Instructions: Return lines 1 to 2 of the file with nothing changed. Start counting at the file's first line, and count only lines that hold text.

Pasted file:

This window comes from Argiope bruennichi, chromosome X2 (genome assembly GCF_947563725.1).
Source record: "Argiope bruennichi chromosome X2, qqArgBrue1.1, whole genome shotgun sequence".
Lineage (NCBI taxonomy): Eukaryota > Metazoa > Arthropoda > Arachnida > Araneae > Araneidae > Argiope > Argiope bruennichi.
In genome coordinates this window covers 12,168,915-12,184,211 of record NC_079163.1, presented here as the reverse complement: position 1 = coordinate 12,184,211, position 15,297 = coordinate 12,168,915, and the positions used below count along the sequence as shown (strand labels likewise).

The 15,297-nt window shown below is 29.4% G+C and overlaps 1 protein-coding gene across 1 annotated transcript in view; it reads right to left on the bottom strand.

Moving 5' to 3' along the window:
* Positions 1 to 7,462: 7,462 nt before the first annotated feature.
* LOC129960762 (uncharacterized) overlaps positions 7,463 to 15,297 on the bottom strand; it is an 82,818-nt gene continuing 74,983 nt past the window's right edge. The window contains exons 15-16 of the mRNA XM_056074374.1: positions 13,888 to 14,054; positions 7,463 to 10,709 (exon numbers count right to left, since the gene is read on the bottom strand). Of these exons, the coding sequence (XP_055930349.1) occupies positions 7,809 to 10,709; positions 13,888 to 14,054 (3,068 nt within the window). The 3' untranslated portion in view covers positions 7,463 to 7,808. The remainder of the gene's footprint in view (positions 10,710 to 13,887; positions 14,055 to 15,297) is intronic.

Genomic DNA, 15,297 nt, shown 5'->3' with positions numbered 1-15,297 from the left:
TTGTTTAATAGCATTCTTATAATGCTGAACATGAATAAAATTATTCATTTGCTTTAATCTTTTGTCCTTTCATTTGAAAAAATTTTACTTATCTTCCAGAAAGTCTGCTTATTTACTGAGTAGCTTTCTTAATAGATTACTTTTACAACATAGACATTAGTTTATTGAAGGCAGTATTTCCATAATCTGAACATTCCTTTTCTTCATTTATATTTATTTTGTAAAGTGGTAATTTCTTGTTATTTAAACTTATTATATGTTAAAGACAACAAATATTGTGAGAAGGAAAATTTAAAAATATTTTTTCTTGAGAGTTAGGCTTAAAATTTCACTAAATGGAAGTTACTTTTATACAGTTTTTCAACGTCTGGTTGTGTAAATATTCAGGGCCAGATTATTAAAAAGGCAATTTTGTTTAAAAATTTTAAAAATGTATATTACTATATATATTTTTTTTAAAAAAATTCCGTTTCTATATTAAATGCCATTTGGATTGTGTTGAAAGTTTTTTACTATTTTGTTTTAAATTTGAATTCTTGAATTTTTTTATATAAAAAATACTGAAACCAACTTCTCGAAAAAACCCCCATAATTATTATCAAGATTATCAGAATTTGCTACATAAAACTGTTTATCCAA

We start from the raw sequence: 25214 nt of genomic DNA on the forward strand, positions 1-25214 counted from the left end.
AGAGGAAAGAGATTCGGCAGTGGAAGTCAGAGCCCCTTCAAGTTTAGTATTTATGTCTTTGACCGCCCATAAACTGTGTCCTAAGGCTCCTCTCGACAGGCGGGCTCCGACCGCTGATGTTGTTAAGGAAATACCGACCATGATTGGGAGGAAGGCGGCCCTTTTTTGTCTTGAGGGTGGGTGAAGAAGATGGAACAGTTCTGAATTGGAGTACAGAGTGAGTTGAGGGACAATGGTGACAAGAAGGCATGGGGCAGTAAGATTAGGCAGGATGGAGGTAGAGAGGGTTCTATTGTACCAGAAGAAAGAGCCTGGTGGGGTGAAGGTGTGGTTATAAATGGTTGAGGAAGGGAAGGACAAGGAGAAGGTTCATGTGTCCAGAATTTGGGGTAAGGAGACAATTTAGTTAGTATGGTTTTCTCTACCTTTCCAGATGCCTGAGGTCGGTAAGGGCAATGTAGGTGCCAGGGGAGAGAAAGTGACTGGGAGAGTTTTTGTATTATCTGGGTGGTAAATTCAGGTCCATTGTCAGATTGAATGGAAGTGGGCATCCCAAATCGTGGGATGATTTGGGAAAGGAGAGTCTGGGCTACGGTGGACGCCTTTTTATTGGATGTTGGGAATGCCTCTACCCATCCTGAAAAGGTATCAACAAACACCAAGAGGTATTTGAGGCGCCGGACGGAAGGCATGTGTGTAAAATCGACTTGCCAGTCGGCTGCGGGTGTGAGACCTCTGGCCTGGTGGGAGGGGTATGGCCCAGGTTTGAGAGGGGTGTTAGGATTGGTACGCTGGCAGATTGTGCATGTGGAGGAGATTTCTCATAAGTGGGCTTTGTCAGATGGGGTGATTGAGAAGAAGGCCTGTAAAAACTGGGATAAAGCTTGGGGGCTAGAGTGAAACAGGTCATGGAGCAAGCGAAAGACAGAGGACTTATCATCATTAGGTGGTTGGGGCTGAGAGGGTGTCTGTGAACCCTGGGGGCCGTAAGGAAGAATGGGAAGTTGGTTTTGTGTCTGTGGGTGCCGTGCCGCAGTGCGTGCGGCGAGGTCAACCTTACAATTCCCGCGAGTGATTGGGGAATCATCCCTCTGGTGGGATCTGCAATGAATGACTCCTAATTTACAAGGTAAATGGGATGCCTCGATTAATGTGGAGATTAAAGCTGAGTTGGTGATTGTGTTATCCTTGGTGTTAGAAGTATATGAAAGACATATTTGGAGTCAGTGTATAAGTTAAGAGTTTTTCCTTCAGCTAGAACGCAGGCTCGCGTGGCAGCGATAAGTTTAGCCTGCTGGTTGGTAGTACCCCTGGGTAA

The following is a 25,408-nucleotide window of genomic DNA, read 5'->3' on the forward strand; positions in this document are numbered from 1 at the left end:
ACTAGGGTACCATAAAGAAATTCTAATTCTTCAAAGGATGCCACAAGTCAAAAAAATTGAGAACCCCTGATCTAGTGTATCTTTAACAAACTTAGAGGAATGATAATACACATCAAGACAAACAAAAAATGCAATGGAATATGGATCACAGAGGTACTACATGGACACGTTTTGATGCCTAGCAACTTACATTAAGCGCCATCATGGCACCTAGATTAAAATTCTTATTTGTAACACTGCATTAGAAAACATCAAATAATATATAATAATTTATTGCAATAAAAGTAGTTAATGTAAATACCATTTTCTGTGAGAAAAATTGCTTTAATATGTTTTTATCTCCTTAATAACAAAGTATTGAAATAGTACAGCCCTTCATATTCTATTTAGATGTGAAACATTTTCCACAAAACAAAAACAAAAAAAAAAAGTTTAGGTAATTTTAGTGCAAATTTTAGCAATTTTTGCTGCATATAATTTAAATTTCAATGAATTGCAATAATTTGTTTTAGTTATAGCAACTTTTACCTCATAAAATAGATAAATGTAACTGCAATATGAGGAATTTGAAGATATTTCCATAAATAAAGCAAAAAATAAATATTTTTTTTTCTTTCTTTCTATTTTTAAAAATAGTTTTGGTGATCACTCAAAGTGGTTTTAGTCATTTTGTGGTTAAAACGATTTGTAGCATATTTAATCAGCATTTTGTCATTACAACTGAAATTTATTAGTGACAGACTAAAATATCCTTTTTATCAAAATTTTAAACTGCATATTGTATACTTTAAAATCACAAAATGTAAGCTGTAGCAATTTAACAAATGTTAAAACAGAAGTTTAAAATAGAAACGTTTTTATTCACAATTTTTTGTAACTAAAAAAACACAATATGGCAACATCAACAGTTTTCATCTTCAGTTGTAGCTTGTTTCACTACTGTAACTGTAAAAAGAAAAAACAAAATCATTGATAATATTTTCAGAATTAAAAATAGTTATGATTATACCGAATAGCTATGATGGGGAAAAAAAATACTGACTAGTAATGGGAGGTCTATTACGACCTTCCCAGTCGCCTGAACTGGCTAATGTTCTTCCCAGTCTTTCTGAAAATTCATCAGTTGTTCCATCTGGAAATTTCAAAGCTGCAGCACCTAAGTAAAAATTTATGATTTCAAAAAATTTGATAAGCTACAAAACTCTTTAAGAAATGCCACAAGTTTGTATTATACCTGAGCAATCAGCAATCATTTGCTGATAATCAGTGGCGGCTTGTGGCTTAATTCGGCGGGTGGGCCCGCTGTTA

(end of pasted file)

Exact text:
This window comes from Argiope bruennichi, chromosome X2 (genome assembly GCF_947563725.1).
Source record: "Argiope bruennichi chromosome X2, qqArgBrue1.1, whole genome shotgun sequence".